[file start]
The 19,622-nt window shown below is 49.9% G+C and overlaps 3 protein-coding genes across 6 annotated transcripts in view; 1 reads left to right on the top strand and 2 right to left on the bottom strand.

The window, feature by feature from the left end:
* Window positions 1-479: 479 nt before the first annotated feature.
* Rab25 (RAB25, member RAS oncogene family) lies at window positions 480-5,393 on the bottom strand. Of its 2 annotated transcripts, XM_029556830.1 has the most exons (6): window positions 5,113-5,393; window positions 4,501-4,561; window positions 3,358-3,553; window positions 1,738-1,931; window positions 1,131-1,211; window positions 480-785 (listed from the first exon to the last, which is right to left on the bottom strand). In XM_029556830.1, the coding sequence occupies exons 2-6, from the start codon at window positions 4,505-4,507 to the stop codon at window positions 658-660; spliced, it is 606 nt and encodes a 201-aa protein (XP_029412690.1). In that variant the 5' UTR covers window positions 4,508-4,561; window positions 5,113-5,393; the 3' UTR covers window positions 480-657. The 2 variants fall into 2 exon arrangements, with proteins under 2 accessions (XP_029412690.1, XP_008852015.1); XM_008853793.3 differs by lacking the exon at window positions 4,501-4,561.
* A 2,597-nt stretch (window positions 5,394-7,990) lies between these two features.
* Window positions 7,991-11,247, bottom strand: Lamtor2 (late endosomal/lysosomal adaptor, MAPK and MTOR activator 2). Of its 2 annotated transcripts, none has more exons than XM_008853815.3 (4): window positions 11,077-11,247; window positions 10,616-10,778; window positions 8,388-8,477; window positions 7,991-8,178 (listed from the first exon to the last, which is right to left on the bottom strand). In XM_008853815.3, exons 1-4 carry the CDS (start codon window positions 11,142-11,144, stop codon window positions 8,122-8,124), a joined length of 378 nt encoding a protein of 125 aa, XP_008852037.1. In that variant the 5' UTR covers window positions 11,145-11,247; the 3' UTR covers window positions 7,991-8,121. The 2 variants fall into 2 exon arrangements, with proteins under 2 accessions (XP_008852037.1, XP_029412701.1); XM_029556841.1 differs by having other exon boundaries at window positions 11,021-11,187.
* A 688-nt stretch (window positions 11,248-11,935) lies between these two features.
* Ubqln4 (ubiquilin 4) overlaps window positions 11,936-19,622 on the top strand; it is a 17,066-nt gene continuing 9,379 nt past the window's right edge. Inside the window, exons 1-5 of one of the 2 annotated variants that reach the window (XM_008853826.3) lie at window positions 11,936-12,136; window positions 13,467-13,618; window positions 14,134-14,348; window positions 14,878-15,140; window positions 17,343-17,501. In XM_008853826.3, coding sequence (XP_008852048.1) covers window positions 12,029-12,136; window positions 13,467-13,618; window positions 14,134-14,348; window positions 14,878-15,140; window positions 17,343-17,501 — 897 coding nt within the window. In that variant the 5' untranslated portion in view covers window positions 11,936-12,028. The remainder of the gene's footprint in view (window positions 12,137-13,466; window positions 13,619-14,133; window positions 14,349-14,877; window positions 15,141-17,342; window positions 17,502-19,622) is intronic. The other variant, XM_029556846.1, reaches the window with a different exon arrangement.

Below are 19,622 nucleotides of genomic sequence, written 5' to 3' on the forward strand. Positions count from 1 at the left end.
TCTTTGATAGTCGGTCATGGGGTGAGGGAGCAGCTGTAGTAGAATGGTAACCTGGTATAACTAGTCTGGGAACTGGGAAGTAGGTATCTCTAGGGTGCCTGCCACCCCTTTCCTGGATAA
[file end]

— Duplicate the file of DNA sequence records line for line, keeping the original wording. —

The 19,622-nt window shown below is 49.9% G+C and overlaps 3 protein-coding genes across 6 annotated transcripts in view; 1 reads left to right on the top strand and 2 right to left on the bottom strand.

The window, feature by feature from the left end:
* Window positions 1-479: 479 nt before the first annotated feature.
* Rab25 (RAB25, member RAS oncogene family) lies at window positions 480-5,393 on the bottom strand. Of its 2 annotated transcripts, XM_029556830.1 has the most exons (6): window positions 5,113-5,393; window positions 4,501-4,561; window positions 3,358-3,553; window positions 1,738-1,931; window positions 1,131-1,211; window positions 480-785 (listed from the first exon to the last, which is right to left on the bottom strand). In XM_029556830.1, the coding sequence occupies exons 2-6, from the start codon at window positions 4,505-4,507 to the stop codon at window positions 658-660; spliced, it is 606 nt and encodes a 201-aa protein (XP_029412690.1). In that variant the 5' UTR covers window positions 4,508-4,561; window positions 5,113-5,393; the 3' UTR covers window positions 480-657. The 2 variants fall into 2 exon arrangements, with proteins under 2 accessions (XP_029412690.1, XP_008852015.1); XM_008853793.3 differs by lacking the exon at window positions 4,501-4,561.
* A 2,597-nt stretch (window positions 5,394-7,990) lies between these two features.
* Window positions 7,991-11,247, bottom strand: Lamtor2 (late endosomal/lysosomal adaptor, MAPK and MTOR activator 2). Of its 2 annotated transcripts, none has more exons than XM_008853815.3 (4): window positions 11,077-11,247; window positions 10,616-10,778; window positions 8,388-8,477; window positions 7,991-8,178 (listed from the first exon to the last, which is right to left on the bottom strand). In XM_008853815.3, exons 1-4 carry the CDS (start codon window positions 11,142-11,144, stop codon window positions 8,122-8,124), a joined length of 378 nt encoding a protein of 125 aa, XP_008852037.1. In that variant the 5' UTR covers window positions 11,145-11,247; the 3' UTR covers window positions 7,991-8,121. The 2 variants fall into 2 exon arrangements, with proteins under 2 accessions (XP_008852037.1, XP_029412701.1); XM_029556841.1 differs by having other exon boundaries at window positions 11,021-11,187.
* A 688-nt stretch (window positions 11,248-11,935) lies between these two features.
* Ubqln4 (ubiquilin 4) overlaps window positions 11,936-19,622 on the top strand; it is a 17,066-nt gene continuing 9,379 nt past the window's right edge. Inside the window, exons 1-5 of one of the 2 annotated variants that reach the window (XM_008853826.3) lie at window positions 11,936-12,136; window positions 13,467-13,618; window positions 14,134-14,348; window positions 14,878-15,140; window positions 17,343-17,501. In XM_008853826.3, coding sequence (XP_008852048.1) covers window positions 12,029-12,136; window positions 13,467-13,618; window positions 14,134-14,348; window positions 14,878-15,140; window positions 17,343-17,501 — 897 coding nt within the window. In that variant the 5' untranslated portion in view covers window positions 11,936-12,028. The remainder of the gene's footprint in view (window positions 12,137-13,466; window positions 13,619-14,133; window positions 14,349-14,877; window positions 15,141-17,342; window positions 17,502-19,622) is intronic. The other variant, XM_029556846.1, reaches the window with a different exon arrangement.

Below are 19,622 nucleotides of genomic sequence, written 5' to 3' on the forward strand. Positions count from 1 at the left end.
TCTTTGATAGTCGGTCATGGGGTGAGGGAGCAGCTGTAGTAGAATGGTAACCTGGTATAACTAGTCTGGGAACTGGGAAGTAGGTATCTCTAGGGTGCCTGCCACCCCTTTCCTGGATAA